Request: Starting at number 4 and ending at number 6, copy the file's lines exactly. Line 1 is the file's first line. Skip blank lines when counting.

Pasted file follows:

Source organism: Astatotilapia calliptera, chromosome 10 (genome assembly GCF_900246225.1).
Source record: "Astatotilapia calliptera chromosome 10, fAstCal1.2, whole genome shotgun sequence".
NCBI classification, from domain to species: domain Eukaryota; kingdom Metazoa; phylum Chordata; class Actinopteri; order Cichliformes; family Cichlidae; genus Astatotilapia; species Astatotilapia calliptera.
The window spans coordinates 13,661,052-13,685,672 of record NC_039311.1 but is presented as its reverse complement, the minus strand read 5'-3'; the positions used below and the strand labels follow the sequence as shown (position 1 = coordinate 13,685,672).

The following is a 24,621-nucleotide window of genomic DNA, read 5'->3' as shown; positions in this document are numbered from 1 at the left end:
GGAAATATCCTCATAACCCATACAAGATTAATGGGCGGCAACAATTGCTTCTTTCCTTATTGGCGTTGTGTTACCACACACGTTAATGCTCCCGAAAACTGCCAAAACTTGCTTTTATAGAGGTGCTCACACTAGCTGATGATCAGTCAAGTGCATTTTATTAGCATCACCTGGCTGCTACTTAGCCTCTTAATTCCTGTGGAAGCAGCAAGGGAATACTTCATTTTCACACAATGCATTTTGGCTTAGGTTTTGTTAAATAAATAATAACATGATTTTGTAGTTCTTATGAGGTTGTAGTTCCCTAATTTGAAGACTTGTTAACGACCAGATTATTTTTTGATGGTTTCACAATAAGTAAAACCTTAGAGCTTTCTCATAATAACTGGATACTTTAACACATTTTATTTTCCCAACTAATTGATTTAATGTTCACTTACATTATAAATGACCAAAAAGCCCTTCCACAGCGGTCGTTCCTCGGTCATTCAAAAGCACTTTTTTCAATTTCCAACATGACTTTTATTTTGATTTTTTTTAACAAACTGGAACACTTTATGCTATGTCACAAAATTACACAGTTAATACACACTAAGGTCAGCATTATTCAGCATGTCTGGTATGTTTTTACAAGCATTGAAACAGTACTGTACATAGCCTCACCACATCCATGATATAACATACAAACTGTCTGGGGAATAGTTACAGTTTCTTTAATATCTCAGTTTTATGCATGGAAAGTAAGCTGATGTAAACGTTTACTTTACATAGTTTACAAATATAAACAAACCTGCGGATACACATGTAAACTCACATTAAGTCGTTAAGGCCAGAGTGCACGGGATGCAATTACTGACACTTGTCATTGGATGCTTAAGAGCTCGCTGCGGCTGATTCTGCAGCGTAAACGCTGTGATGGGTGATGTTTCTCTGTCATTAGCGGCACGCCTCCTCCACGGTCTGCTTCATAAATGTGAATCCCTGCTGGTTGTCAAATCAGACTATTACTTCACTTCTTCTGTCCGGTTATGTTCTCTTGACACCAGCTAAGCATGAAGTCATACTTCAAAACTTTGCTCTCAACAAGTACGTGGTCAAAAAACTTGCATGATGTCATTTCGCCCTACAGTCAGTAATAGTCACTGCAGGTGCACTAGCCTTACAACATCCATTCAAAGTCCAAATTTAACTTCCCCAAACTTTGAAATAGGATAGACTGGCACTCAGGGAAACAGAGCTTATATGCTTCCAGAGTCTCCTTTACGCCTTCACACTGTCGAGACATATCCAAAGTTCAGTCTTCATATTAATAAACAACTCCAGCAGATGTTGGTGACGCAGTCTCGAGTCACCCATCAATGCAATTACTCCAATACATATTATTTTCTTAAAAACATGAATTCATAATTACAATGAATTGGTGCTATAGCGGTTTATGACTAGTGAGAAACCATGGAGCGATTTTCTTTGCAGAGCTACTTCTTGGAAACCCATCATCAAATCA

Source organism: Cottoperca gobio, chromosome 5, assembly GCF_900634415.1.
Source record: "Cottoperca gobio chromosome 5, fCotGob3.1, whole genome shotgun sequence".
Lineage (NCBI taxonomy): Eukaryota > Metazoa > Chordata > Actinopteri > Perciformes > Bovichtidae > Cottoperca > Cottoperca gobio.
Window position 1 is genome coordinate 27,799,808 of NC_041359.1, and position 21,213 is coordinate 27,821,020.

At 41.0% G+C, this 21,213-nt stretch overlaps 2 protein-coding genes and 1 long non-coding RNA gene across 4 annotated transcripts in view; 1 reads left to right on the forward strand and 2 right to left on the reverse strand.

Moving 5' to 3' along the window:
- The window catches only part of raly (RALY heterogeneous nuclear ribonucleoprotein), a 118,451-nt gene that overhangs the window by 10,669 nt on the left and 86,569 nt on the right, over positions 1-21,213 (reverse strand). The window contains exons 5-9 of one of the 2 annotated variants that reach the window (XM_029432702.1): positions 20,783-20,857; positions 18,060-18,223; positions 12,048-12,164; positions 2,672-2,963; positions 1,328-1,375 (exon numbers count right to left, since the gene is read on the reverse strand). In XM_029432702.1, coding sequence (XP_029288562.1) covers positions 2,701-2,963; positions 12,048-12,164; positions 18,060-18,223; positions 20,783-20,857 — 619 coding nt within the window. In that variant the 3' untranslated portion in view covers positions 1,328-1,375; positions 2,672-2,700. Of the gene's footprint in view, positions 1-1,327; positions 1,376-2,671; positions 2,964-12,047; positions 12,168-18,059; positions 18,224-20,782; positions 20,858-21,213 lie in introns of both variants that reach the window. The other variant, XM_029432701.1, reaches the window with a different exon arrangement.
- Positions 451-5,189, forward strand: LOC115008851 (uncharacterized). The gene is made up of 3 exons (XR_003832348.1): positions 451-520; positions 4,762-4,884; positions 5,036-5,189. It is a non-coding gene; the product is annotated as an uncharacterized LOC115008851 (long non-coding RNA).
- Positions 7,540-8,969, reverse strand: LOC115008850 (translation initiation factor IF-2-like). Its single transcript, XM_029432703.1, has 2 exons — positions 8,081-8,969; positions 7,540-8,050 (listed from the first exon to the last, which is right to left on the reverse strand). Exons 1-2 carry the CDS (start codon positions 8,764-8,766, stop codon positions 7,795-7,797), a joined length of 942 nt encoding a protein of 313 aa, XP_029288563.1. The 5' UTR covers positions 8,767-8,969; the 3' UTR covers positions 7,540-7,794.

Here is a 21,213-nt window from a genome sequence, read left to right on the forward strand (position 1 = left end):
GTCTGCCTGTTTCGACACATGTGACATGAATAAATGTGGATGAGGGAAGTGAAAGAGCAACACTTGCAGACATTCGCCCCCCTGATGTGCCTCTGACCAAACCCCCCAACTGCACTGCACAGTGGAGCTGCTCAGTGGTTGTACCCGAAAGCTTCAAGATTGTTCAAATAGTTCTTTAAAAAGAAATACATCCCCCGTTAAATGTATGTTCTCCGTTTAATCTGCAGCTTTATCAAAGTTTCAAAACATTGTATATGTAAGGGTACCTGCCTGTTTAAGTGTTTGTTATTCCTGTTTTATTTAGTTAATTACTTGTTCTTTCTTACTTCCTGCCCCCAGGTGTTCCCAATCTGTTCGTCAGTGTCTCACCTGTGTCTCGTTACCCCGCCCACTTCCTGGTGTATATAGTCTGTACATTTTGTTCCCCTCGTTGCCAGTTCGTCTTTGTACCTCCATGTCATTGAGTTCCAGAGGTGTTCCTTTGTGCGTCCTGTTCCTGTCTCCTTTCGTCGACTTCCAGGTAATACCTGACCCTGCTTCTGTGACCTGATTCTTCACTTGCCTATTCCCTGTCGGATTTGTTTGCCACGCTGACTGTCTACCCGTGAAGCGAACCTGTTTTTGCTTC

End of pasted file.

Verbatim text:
The window spans coordinates 13,661,052-13,685,672 of record NC_039311.1 but is presented as its reverse complement, the minus strand read 5'-3'; the positions used below and the strand labels follow the sequence as shown (position 1 = coordinate 13,685,672).

The following is a 24,621-nucleotide window of genomic DNA, read 5'->3' as shown; positions in this document are numbered from 1 at the left end:
GGAAATATCCTCATAACCCATACAAGATTAATGGGCGGCAACAATTGCTTCTTTCCTTATTGGCGTTGTGTTACCACACACGTTAATGCTCCCGAAAACTGCCAAAACTTGCTTTTATAGAGGTGCTCACACTAGCTGATGATCAGTCAAGTGCATTTTATTAGCATCACCTGGCTGCTACTTAGCCTCTTAATTCCTGTGGAAGCAGCAAGGGAATACTTCATTTTCACACAATGCATTTTGGCTTAGGTTTTGTTAAATAAATAATAACATGATTTTGTAGTTCTTATGAGGTTGTAGTTCCCTAATTTGAAGACTTGTTAACGACCAGATTATTTTTTGATGGTTTCACAATAAGTAAAACCTTAGAGCTTTCTCATAATAACTGGATACTTTAACACATTTTATTTTCCCAACTAATTGATTTAATGTTCACTTACATTATAAATGACCAAAAAGCCCTTCCACAGCGGTCGTTCCTCGGTCATTCAAAAGCACTTTTTTCAATTTCCAACATGACTTTTATTTTGATTTTTTTTAACAAACTGGAACACTTTATGCTATGTCACAAAATTACACAGTTAATACACACTAAGGTCAGCATTATTCAGCATGTCTGGTATGTTTTTACAAGCATTGAAACAGTACTGTACATAGCCTCACCACATCCATGATATAACATACAAACTGTCTGGGGAATAGTTACAGTTTCTTTAATATCTCAGTTTTATGCATGGAAAGTAAGCTGATGTAAACGTTTACTTTACATAGTTTACAAATATAAACAAACCTGCGGATACACATGTAAACTCACATTAAGTCGTTAAGGCCAGAGTGCACGGGATGCAATTACTGACACTTGTCATTGGATGCTTAAGAGCTCGCTGCGGCTGATTCTGCAGCGTAAACGCTGTGATGGGTGATGTTTCTCTGTCATTAGCGGCACGCCTCCTCCACGGTCTGCTTCATAAATGTGAATCCCTGCTGGTTGTCAAATCAGACTATTACTTCACTTCTTCTGTCCGGTTATGTTCTCTTGACACCAGCTAAGCATGAAGTCATACTTCAAAACTTTGCTCTCAACAAGTACGTGGTCAAAAAACTTGCATGATGTCATTTCGCCCTACAGTCAGTAATAGTCACTGCAGGTGCACTAGCCTTACAACATCCATTCAAAGTCCAAATTTAACTTCCCCAAACTTTGAAATAGGATAGACTGGCACTCAGGGAAACAGAGCTTATATGCTTCCAGAGTCTCCTTTACGCCTTCACACTGTCGAGACATATCCAAAGTTCAGTCTTCATATTAATAAACAACTCCAGCAGATGTTGGTGACGCAGTCTCGAGTCACCCATCAATGCAATTACTCCAATACATATTATTTTCTTAAAAACATGAATTCATAATTACAATGAATTGGTGCTATAGCGGTTTATGACTAGTGAGAAACCATGGAGCGATTTTCTTTGCAGAGCTACTTCTTGGAAACCCATCATCAAATCA